By Lucía Blanco Gracia
Nairobi, Apr 16 (EFE).- The shuffling of feet on a concrete floor and the sharp hiss of air punches intertwine with conversations about laws and rights in the Mathare slum in eastern Nairobi, where boxing and free legal advice are empowering the local community.
Shadrack Wambui, a lawyer and the man behind the Sheria Mtaani project, which offers Mathare residents an unorthodox blend of free boxing classes and legal advice, tells Efe there is a saying in Kenya.
“Mnyonge Hana Haki (“the poor have no rights,” in English). It has been true for a very long time.”
The NGO’s base is a somewhat dilapidated building whose interior walls have been brightened by a lick of paint.
In the morning, it serves as a space for Mathare residents to get legal advice on anything ranging from small conflicts to crime.
By the evening, the interior yard is transformed into a gym where Wambui and his trainer, Ian Omesh, teach around a dozen youngsters how to throw a mean right hook.
“Our mission is to give a voice to the people who can’t afford to have a voice within the Kenyan system, which some people say punishes the poor,” Abel Asuma, lawyer and treasurer at Sheria Mtaani, says.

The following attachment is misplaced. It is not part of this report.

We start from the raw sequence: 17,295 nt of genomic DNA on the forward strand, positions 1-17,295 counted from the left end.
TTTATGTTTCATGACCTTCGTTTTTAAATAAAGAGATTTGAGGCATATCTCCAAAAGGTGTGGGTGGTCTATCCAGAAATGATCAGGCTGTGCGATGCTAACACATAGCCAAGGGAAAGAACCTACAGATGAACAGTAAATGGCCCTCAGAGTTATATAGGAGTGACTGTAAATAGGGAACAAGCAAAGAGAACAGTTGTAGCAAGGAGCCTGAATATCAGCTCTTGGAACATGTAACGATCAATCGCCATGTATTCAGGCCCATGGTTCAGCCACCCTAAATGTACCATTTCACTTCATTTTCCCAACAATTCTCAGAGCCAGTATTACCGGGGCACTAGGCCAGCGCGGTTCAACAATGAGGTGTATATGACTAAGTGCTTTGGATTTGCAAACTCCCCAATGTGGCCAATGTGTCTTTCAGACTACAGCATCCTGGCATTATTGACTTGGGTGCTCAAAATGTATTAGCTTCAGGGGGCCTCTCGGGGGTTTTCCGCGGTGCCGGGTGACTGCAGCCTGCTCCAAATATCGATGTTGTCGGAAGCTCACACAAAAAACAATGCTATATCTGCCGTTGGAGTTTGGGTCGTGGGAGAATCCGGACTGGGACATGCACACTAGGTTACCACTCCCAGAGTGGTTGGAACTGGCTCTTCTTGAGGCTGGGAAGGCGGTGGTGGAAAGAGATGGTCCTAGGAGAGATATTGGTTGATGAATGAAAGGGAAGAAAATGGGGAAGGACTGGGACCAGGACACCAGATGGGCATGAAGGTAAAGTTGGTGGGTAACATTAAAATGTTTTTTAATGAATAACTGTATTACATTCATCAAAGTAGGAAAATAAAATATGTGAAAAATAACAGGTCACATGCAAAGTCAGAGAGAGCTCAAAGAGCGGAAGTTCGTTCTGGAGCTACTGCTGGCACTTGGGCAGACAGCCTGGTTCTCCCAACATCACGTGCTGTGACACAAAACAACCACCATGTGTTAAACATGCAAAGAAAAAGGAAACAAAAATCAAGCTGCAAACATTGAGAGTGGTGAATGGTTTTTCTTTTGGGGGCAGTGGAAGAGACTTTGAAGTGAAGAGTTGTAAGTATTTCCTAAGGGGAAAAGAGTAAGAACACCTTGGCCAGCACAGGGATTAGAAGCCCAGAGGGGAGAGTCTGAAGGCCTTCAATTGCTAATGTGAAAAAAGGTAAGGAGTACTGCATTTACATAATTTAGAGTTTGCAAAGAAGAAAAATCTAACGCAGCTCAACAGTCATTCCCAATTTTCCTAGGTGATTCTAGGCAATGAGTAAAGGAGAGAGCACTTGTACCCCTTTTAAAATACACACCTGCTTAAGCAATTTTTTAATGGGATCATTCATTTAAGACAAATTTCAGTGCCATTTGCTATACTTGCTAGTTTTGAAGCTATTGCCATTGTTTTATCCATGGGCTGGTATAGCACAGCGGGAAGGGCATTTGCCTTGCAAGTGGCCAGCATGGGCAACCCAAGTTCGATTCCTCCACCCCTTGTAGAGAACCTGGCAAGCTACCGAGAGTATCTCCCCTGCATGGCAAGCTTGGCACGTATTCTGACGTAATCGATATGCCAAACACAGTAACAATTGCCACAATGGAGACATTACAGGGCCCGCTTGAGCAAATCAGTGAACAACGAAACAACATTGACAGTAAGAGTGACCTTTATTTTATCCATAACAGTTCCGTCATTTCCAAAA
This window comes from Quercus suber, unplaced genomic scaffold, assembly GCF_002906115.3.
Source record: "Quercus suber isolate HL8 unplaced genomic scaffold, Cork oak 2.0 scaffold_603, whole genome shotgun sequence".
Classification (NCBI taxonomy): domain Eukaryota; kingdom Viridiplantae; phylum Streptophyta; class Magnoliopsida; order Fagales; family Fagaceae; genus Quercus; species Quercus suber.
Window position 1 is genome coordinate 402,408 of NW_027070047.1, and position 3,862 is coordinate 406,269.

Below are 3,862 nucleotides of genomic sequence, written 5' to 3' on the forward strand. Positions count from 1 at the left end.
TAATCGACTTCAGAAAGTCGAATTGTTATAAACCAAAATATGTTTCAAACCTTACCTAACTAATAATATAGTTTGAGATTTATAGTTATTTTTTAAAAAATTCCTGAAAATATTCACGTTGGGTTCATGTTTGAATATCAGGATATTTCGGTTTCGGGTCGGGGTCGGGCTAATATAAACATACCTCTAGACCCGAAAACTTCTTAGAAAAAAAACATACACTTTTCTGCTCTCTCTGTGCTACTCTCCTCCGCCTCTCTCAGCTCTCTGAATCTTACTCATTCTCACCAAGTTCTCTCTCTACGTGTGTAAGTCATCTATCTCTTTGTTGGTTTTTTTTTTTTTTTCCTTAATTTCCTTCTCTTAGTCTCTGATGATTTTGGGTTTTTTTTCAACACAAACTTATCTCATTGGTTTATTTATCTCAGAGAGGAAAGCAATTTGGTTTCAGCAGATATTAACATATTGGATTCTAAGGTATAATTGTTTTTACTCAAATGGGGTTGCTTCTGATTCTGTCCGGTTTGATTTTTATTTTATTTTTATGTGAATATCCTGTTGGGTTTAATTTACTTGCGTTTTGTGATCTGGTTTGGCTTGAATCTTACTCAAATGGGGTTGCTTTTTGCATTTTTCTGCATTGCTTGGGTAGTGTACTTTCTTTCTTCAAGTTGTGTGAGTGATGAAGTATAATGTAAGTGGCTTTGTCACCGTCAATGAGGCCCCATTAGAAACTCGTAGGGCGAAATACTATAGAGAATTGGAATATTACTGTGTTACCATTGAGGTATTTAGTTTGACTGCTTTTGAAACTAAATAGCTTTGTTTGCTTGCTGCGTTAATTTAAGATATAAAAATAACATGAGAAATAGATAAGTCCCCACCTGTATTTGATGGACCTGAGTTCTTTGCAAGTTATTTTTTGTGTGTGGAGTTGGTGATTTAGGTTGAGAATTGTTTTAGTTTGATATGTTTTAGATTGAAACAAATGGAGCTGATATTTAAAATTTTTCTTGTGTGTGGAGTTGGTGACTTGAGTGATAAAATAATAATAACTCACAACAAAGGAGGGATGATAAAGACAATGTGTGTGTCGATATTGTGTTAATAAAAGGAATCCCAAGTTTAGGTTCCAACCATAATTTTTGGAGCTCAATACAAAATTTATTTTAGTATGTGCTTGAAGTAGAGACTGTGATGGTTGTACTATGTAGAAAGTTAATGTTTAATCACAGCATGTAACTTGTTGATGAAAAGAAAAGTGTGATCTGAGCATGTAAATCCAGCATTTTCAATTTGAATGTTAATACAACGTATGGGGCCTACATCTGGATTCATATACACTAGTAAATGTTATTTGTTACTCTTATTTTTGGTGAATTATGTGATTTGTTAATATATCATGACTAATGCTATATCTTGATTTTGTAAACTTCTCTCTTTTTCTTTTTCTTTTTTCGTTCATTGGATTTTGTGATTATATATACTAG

Although Kenya’s constitution grants all citizens the right to a fair trial, including the right to legal representation, the reality in the East African nation is that the system remains prohibitive for those without financial resources, which means large swathes of the population have no legal protection.
This was one of the factors the lawyers at Sheria Mtaani decided to install themselves in the Mathare slum, rather than in one of Nairobi’s leafy residential areas, like many other NGOs do.